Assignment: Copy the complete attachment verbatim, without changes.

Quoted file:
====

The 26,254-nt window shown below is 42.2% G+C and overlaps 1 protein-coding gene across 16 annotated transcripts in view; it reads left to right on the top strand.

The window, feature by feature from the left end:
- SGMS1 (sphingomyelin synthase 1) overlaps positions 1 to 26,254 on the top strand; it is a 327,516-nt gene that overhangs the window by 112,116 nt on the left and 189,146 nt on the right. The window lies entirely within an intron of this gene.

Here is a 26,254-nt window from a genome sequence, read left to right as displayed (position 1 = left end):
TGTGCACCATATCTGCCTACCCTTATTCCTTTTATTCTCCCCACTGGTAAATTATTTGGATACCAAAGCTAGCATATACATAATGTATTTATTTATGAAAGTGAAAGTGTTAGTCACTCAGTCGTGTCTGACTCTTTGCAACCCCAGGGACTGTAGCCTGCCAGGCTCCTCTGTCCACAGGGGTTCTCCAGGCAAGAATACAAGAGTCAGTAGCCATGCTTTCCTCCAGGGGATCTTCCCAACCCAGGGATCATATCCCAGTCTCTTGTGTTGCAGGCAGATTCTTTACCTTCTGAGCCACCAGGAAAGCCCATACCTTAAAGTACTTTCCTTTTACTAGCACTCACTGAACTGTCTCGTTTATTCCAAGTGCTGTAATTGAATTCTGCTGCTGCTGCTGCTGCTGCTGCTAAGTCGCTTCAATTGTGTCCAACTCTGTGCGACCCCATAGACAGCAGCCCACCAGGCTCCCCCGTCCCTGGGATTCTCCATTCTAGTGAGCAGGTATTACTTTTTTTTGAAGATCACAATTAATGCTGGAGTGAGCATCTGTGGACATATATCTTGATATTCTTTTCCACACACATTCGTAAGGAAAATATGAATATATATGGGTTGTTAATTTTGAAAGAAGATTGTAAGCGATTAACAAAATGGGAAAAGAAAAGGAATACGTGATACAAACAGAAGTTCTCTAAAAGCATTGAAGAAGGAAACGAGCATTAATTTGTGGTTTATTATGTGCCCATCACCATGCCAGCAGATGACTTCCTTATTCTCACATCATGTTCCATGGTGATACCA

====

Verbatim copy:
The 26,254-nt window shown below is 42.2% G+C and overlaps 1 protein-coding gene across 16 annotated transcripts in view; it reads left to right on the top strand.

The window, feature by feature from the left end:
- SGMS1 (sphingomyelin synthase 1) overlaps positions 1 to 26,254 on the top strand; it is a 327,516-nt gene that overhangs the window by 112,116 nt on the left and 189,146 nt on the right. The window lies entirely within an intron of this gene.

Here is a 26,254-nt window from a genome sequence, read left to right as displayed (position 1 = left end):
TGTGCACCATATCTGCCTACCCTTATTCCTTTTATTCTCCCCACTGGTAAATTATTTGGATACCAAAGCTAGCATATACATAATGTATTTATTTATGAAAGTGAAAGTGTTAGTCACTCAGTCGTGTCTGACTCTTTGCAACCCCAGGGACTGTAGCCTGCCAGGCTCCTCTGTCCACAGGGGTTCTCCAGGCAAGAATACAAGAGTCAGTAGCCATGCTTTCCTCCAGGGGATCTTCCCAACCCAGGGATCATATCCCAGTCTCTTGTGTTGCAGGCAGATTCTTTACCTTCTGAGCCACCAGGAAAGCCCATACCTTAAAGTACTTTCCTTTTACTAGCACTCACTGAACTGTCTCGTTTATTCCAAGTGCTGTAATTGAATTCTGCTGCTGCTGCTGCTGCTGCTGCTAAGTCGCTTCAATTGTGTCCAACTCTGTGCGACCCCATAGACAGCAGCCCACCAGGCTCCCCCGTCCCTGGGATTCTCCATTCTAGTGAGCAGGTATTACTTTTTTTTGAAGATCACAATTAATGCTGGAGTGAGCATCTGTGGACATATATCTTGATATTCTTTTCCACACACATTCGTAAGGAAAATATGAATATATATGGGTTGTTAATTTTGAAAGAAGATTGTAAGCGATTAACAAAATGGGAAAAGAAAAGGAATACGTGATACAAACAGAAGTTCTCTAAAAGCATTGAAGAAGGAAACGAGCATTAATTTGTGGTTTATTATGTGCCCATCACCATGCCAGCAGATGACTTCCTTATTCTCACATCATGTTCCATGGTGATACCA